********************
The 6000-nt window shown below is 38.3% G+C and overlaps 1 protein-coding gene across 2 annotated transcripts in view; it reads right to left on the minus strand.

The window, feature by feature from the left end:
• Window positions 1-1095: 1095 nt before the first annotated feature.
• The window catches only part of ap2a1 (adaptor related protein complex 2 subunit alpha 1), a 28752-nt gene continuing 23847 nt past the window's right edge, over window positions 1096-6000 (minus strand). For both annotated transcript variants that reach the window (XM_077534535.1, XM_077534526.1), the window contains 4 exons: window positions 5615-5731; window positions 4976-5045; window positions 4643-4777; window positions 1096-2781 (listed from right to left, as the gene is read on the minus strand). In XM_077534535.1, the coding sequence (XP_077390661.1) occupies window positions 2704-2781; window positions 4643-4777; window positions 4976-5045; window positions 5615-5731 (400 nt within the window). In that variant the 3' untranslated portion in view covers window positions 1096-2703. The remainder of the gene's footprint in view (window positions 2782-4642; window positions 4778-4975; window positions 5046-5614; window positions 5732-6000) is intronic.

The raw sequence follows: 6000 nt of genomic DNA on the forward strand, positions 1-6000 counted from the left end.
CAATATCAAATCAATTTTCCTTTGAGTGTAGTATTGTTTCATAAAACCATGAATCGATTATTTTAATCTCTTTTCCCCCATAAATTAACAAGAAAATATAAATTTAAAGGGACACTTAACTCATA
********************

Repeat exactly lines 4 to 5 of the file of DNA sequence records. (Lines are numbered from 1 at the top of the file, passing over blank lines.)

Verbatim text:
• The window catches only part of ap2a1 (adaptor related protein complex 2 subunit alpha 1), a 28752-nt gene continuing 23847 nt past the window's right edge, over window positions 1096-6000 (minus strand). For both annotated transcript variants that reach the window (XM_077534535.1, XM_077534526.1), the window contains 4 exons: window positions 5615-5731; window positions 4976-5045; window positions 4643-4777; window positions 1096-2781 (listed from right to left, as the gene is read on the minus strand). In XM_077534535.1, the coding sequence (XP_077390661.1) occupies window positions 2704-2781; window positions 4643-4777; window positions 4976-5045; window positions 5615-5731 (400 nt within the window). In that variant the 3' untranslated portion in view covers window positions 1096-2703. The remainder of the gene's footprint in view (window positions 2782-4642; window positions 4778-4975; window positions 5046-5614; window positions 5732-6000) is intronic.

The raw sequence follows: 6000 nt of genomic DNA on the forward strand, positions 1-6000 counted from the left end.